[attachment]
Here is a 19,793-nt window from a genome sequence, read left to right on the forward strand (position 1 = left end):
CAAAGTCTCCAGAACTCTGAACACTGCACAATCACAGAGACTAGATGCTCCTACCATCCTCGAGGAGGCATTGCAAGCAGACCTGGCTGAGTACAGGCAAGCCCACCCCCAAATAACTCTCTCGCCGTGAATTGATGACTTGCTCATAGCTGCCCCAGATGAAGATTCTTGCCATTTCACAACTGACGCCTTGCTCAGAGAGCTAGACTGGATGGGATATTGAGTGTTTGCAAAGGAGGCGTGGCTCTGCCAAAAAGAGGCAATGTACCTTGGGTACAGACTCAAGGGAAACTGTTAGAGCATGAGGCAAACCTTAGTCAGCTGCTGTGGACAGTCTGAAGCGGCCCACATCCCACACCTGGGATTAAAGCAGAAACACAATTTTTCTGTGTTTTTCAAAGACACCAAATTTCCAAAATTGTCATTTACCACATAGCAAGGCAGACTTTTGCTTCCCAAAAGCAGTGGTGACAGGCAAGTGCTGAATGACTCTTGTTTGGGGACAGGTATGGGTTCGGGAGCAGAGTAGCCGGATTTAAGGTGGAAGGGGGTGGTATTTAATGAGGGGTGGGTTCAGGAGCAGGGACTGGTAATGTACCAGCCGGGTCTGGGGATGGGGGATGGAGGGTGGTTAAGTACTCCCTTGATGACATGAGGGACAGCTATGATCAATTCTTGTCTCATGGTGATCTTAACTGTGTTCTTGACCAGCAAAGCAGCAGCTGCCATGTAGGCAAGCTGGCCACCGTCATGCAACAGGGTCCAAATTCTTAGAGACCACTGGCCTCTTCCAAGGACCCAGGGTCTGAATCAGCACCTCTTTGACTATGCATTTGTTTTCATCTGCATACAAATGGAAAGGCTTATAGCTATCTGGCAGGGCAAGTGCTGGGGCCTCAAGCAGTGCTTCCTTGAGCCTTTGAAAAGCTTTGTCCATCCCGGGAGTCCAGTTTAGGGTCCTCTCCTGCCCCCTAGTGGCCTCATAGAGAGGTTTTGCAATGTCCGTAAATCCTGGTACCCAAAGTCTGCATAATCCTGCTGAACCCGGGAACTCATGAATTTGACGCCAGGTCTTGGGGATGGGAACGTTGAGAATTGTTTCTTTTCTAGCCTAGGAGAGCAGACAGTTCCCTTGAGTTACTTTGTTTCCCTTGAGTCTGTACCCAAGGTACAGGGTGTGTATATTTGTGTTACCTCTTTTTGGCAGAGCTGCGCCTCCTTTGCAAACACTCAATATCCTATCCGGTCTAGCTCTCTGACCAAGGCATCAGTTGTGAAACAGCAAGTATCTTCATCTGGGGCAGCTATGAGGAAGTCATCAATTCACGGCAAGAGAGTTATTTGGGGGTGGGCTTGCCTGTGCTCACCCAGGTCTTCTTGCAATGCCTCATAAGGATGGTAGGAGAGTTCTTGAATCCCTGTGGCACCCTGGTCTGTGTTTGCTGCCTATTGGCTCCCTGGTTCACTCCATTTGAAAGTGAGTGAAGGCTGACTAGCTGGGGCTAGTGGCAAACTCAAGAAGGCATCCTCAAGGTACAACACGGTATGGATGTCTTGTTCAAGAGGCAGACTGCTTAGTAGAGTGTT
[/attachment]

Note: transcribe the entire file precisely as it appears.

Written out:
Here is a 19,793-nt window from a genome sequence, read left to right on the forward strand (position 1 = left end):
CAAAGTCTCCAGAACTCTGAACACTGCACAATCACAGAGACTAGATGCTCCTACCATCCTCGAGGAGGCATTGCAAGCAGACCTGGCTGAGTACAGGCAAGCCCACCCCCAAATAACTCTCTCGCCGTGAATTGATGACTTGCTCATAGCTGCCCCAGATGAAGATTCTTGCCATTTCACAACTGACGCCTTGCTCAGAGAGCTAGACTGGATGGGATATTGAGTGTTTGCAAAGGAGGCGTGGCTCTGCCAAAAAGAGGCAATGTACCTTGGGTACAGACTCAAGGGAAACTGTTAGAGCATGAGGCAAACCTTAGTCAGCTGCTGTGGACAGTCTGAAGCGGCCCACATCCCACACCTGGGATTAAAGCAGAAACACAATTTTTCTGTGTTTTTCAAAGACACCAAATTTCCAAAATTGTCATTTACCACATAGCAAGGCAGACTTTTGCTTCCCAAAAGCAGTGGTGACAGGCAAGTGCTGAATGACTCTTGTTTGGGGACAGGTATGGGTTCGGGAGCAGAGTAGCCGGATTTAAGGTGGAAGGGGGTGGTATTTAATGAGGGGTGGGTTCAGGAGCAGGGACTGGTAATGTACCAGCCGGGTCTGGGGATGGGGGATGGAGGGTGGTTAAGTACTCCCTTGATGACATGAGGGACAGCTATGATCAATTCTTGTCTCATGGTGATCTTAACTGTGTTCTTGACCAGCAAAGCAGCAGCTGCCATGTAGGCAAGCTGGCCACCGTCATGCAACAGGGTCCAAATTCTTAGAGACCACTGGCCTCTTCCAAGGACCCAGGGTCTGAATCAGCACCTCTTTGACTATGCATTTGTTTTCATCTGCATACAAATGGAAAGGCTTATAGCTATCTGGCAGGGCAAGTGCTGGGGCCTCAAGCAGTGCTTCCTTGAGCCTTTGAAAAGCTTTGTCCATCCCGGGAGTCCAGTTTAGGGTCCTCTCCTGCCCCCTAGTGGCCTCATAGAGAGGTTTTGCAATGTCCGTAAATCCTGGTACCCAAAGTCTGCATAATCCTGCTGAACCCGGGAACTCATGAATTTGACGCCAGGTCTTGGGGATGGGAACGTTGAGAATTGTTTCTTTTCTAGCCTAGGAGAGCAGACAGTTCCCTTGAGTTACTTTGTTTCCCTTGAGTCTGTACCCAAGGTACAGGGTGTGTATATTTGTGTTACCTCTTTTTGGCAGAGCTGCGCCTCCTTTGCAAACACTCAATATCCTATCCGGTCTAGCTCTCTGACCAAGGCATCAGTTGTGAAACAGCAAGTATCTTCATCTGGGGCAGCTATGAGGAAGTCATCAATTCACGGCAAGAGAGTTATTTGGGGGTGGGCTTGCCTGTGCTCACCCAGGTCTTCTTGCAATGCCTCATAAGGATGGTAGGAGAGTTCTTGAATCCCTGTGGCACCCTGGTCTGTGTTTGCTGCCTATTGGCTCCCTGGTTCACTCCATTTGAAAGTGAGTGAAGGCTGACTAGCTGGGGCTAGTGGCAAACTCAAGAAGGCATCCTCAAGGTACAACACGGTATGGATGTCTTGTTCAAGAGGCAGACTGCTTAGTAGAGTGTT